Uncovering the catalysts for real change

At first glance, it seems preposterous, a shambles, a fudge, the proverbial camel you invariably get when a committee tries to draw a horse.

To go to such lengths to fit eight into four. To try to save the provincial championships and leaving them open to mockery instead.

Monaghan going for back-to-back Connacht titles after winning back-to-back in Ulster. Laois winning Munster one year and Connacht the next. What kind of genius or madman came up with that? For a moment; then it kind of grows on you. Everyone still starts out in their own province; everyone can still win their own province. If Ulster means that much to you, well then, win your first game up there and you’ll stay up there. Ulster and Leinster Council are kept happy because they get the same number of games as they do now. Connacht and Munster Council are kept sweet because they get a couple of games more. Their clubs get to know when they play, they get to play regularly in the summer. And it provides even the weird and possibly wonderful dynamic of Galway and Roscommon supporters desperately rooting for Mayo to win a Connacht final because they don’t want some shower from the north or the east taking the Nestor Cup out of the province.

But usually first instincts are right and this is no exception. The novelty of the likes of Wicklow and Carlow playing the likes of Waterford and Clare in the championship will quickly wear off because they play enough already in Division Four of the league. There still will be no third force in Munster. A Tyrone man will feel sheepish lifting the Nestor Cup. The FRC can say a Galway hurler has already lifted the Bob O’Keeffe Cup in Leinster but there is no Connacht championship for Fergal Moore to lift. Bob’s the cup he aspires in winter to winning in July. No Monaghan man dreams during the winter of winning Connacht or Leinster — and none ever will. Because this baby will hardly float. You know what they say when you try to keep everyone happy — you please no one. But we’re guessing they probably knew and calculated that. That if somehow this proposal did get through, future events will only highlight the need for another format where the provincial championships do not hold the All-Ireland series captive and there is no tie-in between the competitions. Or that in the likely case it is blocked down, it increases the chances of many of the FRC’s other proposals getting through. Because Eugene McGee and his men know; if they get those other proposals through, they’ll have done football and the GAA some service. It is the nature of these reports that the headline is often just a floater, even a red herring to the real meat and substance hidden in the rest of the document. It was this way with the Strategic Review Committee of 2001 that for some was all about the idea of having two Dublin senior football teams, at a time when that county had gone six years without winning a provincial title. Instead that document contained proposals that would lay the platform for that county winning eight of the last nine provincial titles, as well as one in hurling.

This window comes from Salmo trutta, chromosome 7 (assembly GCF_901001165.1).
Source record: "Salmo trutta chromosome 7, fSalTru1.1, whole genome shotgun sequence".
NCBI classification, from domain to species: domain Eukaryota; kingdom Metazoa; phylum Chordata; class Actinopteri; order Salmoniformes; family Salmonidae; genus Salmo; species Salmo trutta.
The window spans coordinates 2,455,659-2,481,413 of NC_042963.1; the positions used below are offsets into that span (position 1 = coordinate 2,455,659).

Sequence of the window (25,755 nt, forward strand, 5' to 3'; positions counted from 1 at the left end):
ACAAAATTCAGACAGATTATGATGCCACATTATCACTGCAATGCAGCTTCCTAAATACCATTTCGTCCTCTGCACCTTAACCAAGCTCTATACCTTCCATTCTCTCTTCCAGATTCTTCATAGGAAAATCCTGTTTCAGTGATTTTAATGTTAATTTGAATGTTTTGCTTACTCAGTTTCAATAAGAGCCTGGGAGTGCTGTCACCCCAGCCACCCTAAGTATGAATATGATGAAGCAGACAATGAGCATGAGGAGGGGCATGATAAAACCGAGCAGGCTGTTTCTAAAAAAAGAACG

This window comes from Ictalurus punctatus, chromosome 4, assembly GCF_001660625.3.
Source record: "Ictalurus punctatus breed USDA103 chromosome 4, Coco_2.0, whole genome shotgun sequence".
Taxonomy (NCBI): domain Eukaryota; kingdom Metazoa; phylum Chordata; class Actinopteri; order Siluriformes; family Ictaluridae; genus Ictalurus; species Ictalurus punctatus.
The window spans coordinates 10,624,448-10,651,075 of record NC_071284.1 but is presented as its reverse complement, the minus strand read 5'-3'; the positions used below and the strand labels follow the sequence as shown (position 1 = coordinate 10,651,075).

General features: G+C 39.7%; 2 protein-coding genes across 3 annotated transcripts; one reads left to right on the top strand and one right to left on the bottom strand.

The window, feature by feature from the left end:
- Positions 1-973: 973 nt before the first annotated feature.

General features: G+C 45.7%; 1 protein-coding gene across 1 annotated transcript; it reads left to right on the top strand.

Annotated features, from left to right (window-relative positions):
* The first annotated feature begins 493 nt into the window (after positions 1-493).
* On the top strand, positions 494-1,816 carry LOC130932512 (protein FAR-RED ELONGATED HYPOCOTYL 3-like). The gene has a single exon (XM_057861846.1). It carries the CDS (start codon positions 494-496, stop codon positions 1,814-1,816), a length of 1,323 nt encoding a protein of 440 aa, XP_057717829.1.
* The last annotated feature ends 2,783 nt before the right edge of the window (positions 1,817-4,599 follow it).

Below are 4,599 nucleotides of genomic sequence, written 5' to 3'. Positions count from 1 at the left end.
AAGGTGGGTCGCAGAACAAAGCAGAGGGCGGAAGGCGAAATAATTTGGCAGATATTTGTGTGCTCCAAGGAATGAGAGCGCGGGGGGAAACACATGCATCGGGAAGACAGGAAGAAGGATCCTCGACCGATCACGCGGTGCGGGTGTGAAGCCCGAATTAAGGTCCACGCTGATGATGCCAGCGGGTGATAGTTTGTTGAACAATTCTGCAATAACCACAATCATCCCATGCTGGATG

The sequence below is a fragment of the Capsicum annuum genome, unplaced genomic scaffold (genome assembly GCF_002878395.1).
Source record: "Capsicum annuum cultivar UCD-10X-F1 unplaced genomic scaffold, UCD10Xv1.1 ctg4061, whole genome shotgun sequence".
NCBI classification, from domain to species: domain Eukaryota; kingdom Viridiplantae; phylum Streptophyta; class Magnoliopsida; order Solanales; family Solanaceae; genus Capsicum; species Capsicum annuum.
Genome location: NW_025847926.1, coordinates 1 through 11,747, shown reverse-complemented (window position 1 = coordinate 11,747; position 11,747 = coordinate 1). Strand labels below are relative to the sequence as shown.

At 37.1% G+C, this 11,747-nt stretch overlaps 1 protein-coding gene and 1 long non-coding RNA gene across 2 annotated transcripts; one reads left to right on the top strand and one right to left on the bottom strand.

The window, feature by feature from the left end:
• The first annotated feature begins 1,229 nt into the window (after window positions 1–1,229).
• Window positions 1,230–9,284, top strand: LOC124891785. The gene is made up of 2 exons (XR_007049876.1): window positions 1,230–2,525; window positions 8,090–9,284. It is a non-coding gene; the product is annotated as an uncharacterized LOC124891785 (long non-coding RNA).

The FRC report contains some sensible suggestions that Congress could well green light. Running the provincial and All-Ireland Club series off in the same calendar year was first floated at the burnout Special Congress of 2008 but was shut down; it has a real chance now, with the Saturday or Saturday week before Christmas under the Croke Park lights a possible hugely attractive date for the club finals.

The manic February-March timeblock would be eased somewhat by saving U21 players from playing for their senior county team in the league until their U21 provincial campaign was over. Changing the minor grade to U17 could well make life easier for Leaving Cert students, while the biggest one of all, ensuring every club player is guaranteed at least one senior or intermediate football championship in May, June and July would be monumental.

But even all those recommendations carry a caveat. St Patrick’s Day has become a very special place in the GAA calendar, a lot of clubs’ own road to September; the GAA would need something big to fill it and the FRC make no attempt to suggest what. There’s a big gap between playing U17 for the county and then playing U21, probably too big a gap; did they not consider an U20 grade? There is no possibility every county will be up to the semi-final stage of its own championships by early August; a quarter-final would be a more realistic aim, and if their new provincial championship format isn’t adopted, is even that realistic? As we’ve said often before, the GAA needs a committee much bigger and powerful and overseeing than the FRC to review its entire competition structures, incorporating hurling as well; it can’t just keep going for the piecemeal, ad-hoc arrangements it has continuously favoured up to now. Though, as McGee and the FRC could tell them, it’ll be some job trying to please all the people all of the time.

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